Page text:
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      Transformation Products of Organic Contaminants and Residues—Overview of Current Simulation Methods

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          Abstract

          The formation of transformation products (TPs) from contaminants and residues is becoming an increasing focus of scientific community. All organic compounds can form different TPs, thus demonstrating the complexity and interdisciplinarity of this topic. The properties of TPs could stand in relation to the unchanged substance or be more harmful and persistent. To get important information about the generated TPs, methods are needed to simulate natural and manmade transformation processes. Current tools are based on metabolism studies, photochemical methods, electrochemical methods, and Fenton’s reagent. Finally, most transformation processes are based on redox reactions. This review aims to compare these methods for structurally different compounds. The groups of pesticides, pharmaceuticals, brominated flame retardants, and mycotoxins were selected as important residues/contaminants relating to their worldwide occurrence and impact to health, food, and environmental safety issues. Thus, there is an increasing need for investigation of transformation processes and identification of TPs by fast and reliable methods.

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          Most cited references 122

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              Common and uncommon cytochrome P450 reactions related to metabolism and chemical toxicity.

              Cytochrome P450 (P450) enzymes catalyze a variety of reactions and convert chemicals to potentially reactive products as well as make compounds less toxic. Most of the P450 reactions are oxidations. The majority of these can be rationalized in the context of an FeO(3+) intermediate and odd electron abstraction/rebound mechanisms; however, other iron-oxygen complexes are possible and alternate chemistries can be considered. Another issue regarding P450-catalyzed reactions is the delineation of rate-limiting steps in the catalytic cycle and the contribution to reaction selectivity. In addition to the rather classical oxidations, P450s also catalyze less generally discussed reactions including reduction, desaturation, ester cleavage, ring expansion, ring formation, aldehyde scission, dehydration, ipso attack, one-electron oxidation, coupling reactions, rearrangement of fatty acid and prostaglandin hydroperoxides, and phospholipase activity. Most of these reactions are rationalized in the context of high-valent iron-oxygen intermediates and Fe(2+) reductions, but others are not and may involve acid-base catalysis. Some of these transformations are involved in the bioactivation and detoxication of xenobiotic chemicals.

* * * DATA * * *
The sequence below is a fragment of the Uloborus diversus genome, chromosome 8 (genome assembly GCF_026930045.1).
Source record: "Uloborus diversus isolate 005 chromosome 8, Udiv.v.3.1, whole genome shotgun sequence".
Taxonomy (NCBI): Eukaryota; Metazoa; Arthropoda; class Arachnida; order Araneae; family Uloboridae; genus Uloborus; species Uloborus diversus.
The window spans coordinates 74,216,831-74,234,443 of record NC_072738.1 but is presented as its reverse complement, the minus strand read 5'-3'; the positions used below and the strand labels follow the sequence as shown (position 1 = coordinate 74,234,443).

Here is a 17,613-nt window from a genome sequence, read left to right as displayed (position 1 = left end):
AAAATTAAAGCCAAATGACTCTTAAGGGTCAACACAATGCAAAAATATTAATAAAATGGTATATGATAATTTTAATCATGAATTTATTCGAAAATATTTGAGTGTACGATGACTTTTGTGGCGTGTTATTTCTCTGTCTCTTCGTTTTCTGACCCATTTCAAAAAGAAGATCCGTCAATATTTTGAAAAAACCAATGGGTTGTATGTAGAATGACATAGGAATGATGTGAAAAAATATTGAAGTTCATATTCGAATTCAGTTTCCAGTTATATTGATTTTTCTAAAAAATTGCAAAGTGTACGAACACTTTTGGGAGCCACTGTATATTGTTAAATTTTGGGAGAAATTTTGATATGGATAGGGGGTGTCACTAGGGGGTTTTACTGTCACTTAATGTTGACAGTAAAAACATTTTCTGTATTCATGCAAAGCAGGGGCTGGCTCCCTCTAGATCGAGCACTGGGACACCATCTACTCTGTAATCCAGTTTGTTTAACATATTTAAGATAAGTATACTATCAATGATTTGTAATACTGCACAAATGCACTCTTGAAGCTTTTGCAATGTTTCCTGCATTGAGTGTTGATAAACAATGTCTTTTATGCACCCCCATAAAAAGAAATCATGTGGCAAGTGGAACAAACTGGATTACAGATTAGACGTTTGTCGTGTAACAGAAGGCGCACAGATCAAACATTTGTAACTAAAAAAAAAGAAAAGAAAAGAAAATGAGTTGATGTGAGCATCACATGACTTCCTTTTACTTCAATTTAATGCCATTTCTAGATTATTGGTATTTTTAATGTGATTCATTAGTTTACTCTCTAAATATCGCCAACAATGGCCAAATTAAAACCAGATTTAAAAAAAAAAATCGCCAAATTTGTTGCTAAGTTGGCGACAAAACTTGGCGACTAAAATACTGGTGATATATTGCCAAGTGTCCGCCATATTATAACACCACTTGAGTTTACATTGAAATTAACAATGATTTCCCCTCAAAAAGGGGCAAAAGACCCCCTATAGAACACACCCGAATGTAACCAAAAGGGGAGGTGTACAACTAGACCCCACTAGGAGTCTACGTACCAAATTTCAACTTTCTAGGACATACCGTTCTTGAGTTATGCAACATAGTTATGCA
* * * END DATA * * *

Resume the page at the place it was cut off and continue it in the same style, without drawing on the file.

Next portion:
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                Author and article information

                Journal
                Molecules
                Molecules
                molecules
                Molecules
                MDPI
                1420-3049
                19 February 2019
                February 2019
                : 24
                : 4
                Affiliations
                [1 ]Department of Analytical Chemistry and Reference Materials, Bundesanstalt für Materialforschung und-prüfung (BAM), Richard-Willstätter-Straße 11, 12489 Berlin, Germany; lisa.kotthoff@ 123456bam.de (L.K.); juliakeller19@ 123456yahoo.de (J.K.); dominique.loerchner@ 123456gmail.com (D.L.); mekonnet@ 123456hu-berlin.de (T.F.M.)
                [2 ]School of Analytical Sciences Adlershof (SALSA), Humboldt-Universität zu Berlin, Unter den Linden 6, 10099 Berlin, Germany
                Author notes
                [* ]Correspondence: matthias.koch@ 123456bam.de ; Tel.: +49-30-8104-1170
                Article
                molecules-24-00753
                10.3390/molecules24040753
                6413221
                30791496
                © 2019 by the authors.

                Licensee MDPI, Basel, Switzerland. This article is an open access article distributed under the terms and conditions of the Creative Commons Attribution (CC BY) license ( http://creativecommons.org/licenses/by/4.0/).

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